Projects per year
requires both detailed and quantitative mathematical and experimental models of the processes to (re)design, and software and tools for genetic engineering and DNA assembly. Ultimately, the increased precision in the design phase will have a dramatic impact on the production of designer cells and organisms with bespoke functions and increased modularity. Computer-aided design strategies require quantitative representations of cells, able to capture multiscale processes and link genotypes to phenotypes. Here, we present a perspective on how whole-cell, multiscale models could transform design-build-test-learn cycles in synthetic biology. We show how these models could significantly aid in the design and learn phases while reducing experimental testing by presenting case studies spanning from genome minimization to cell-free systems, and we discuss several challenges for the realization of our vision. The possibility to describe and build in silico whole-cells offers an opportunity to develop increasingly automatized, precise and accessible computer-aided design tools and strategies throughout novel interdisciplinary collaborations.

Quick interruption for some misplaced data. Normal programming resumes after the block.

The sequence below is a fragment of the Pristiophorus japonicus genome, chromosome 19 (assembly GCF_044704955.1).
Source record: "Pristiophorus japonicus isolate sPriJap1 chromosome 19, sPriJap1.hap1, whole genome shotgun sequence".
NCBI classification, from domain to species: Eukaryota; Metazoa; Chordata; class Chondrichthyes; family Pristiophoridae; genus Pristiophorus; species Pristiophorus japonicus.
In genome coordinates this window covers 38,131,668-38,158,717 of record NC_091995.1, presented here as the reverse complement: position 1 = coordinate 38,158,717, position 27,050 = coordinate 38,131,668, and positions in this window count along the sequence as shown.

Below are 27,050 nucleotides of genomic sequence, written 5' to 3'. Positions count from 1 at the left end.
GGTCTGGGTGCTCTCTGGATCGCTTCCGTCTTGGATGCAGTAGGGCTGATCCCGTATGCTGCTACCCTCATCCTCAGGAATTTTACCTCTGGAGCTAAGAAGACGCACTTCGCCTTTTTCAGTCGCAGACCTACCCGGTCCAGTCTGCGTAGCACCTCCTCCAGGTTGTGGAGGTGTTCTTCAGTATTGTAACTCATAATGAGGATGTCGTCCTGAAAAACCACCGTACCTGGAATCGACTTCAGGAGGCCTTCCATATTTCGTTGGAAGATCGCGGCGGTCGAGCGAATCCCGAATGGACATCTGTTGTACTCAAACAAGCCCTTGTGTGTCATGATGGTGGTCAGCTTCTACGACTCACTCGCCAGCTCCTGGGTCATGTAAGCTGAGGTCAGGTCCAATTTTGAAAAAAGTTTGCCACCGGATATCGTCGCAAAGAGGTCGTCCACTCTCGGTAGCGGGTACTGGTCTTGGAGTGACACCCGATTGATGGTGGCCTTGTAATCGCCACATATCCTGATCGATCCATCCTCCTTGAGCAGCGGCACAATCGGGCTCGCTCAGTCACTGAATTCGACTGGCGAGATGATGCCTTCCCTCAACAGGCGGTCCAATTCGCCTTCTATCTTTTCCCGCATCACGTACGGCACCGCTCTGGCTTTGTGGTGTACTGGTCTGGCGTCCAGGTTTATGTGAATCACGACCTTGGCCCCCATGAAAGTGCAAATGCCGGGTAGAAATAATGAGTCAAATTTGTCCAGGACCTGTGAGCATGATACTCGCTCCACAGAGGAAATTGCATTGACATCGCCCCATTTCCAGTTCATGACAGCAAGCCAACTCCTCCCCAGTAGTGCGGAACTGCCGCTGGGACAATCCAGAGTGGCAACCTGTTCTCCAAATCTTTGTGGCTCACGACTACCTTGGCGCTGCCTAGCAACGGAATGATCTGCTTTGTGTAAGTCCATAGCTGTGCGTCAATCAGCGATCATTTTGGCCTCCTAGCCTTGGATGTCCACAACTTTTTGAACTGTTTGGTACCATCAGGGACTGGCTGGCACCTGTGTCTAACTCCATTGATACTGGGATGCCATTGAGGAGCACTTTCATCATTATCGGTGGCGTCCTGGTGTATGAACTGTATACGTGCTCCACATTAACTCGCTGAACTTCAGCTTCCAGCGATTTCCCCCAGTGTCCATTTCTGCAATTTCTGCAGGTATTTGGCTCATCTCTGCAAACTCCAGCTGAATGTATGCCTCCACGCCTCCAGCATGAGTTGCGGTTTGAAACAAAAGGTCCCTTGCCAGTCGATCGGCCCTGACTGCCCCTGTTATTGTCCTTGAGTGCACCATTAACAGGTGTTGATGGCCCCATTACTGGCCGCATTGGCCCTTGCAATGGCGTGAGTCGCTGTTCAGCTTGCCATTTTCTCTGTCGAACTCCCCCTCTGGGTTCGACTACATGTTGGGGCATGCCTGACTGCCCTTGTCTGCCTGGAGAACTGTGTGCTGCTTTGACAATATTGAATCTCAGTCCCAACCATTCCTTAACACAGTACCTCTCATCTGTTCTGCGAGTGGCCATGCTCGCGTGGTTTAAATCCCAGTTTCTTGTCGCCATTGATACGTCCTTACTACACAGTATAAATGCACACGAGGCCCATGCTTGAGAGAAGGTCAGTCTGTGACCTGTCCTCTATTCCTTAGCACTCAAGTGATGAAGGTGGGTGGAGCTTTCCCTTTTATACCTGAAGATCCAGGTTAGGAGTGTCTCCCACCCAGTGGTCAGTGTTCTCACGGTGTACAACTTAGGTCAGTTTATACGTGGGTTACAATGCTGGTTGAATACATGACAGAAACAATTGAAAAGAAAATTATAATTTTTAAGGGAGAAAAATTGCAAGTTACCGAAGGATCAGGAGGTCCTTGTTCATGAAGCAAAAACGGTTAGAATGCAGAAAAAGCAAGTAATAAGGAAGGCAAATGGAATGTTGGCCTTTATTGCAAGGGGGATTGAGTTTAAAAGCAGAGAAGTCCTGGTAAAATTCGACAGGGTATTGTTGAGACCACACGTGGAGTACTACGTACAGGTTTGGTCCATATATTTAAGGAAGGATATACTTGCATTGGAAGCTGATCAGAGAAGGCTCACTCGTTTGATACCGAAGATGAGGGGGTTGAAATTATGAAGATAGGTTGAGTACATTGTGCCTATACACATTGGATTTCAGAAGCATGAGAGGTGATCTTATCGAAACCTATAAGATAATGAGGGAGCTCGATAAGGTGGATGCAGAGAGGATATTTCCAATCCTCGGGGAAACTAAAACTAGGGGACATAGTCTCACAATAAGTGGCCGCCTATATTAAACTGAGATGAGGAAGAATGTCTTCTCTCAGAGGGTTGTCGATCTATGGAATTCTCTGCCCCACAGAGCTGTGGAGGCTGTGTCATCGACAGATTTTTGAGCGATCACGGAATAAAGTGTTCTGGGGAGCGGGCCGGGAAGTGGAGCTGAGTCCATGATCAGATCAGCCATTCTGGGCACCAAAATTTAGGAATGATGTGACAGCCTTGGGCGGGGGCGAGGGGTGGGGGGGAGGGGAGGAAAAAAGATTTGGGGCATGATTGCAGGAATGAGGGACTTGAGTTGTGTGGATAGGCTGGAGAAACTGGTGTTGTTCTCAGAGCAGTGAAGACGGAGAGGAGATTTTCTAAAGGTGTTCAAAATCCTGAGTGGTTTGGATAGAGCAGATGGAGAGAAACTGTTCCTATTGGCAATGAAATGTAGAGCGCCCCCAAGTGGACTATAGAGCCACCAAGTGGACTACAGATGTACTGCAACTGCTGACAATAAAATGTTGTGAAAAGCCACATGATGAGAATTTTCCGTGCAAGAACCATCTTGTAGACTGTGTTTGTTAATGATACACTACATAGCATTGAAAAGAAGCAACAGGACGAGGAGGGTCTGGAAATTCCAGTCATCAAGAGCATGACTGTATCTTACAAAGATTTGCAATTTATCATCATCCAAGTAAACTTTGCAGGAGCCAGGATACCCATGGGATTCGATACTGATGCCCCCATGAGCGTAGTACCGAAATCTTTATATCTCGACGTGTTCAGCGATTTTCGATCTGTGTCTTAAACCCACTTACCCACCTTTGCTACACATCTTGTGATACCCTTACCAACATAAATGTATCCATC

- Genome Design
- Bristol BioDesign Institute
- Engineering Mathematics Research Group
- Whole-Cell Models
- Synthetic Biology
- Systems Biology
FingerprintDive into the research topics of 'Computer-aided whole-cell design: taking a holistic approach by integrating synthetic with systems biology'. Together they form a unique fingerprint.
- 1 Active
1/10/19 → 30/09/24
Rees-Garbutt, J. P., 26 Nov 2020
Student thesis: Doctoral Thesis › Doctor of Philosophy (PhD)File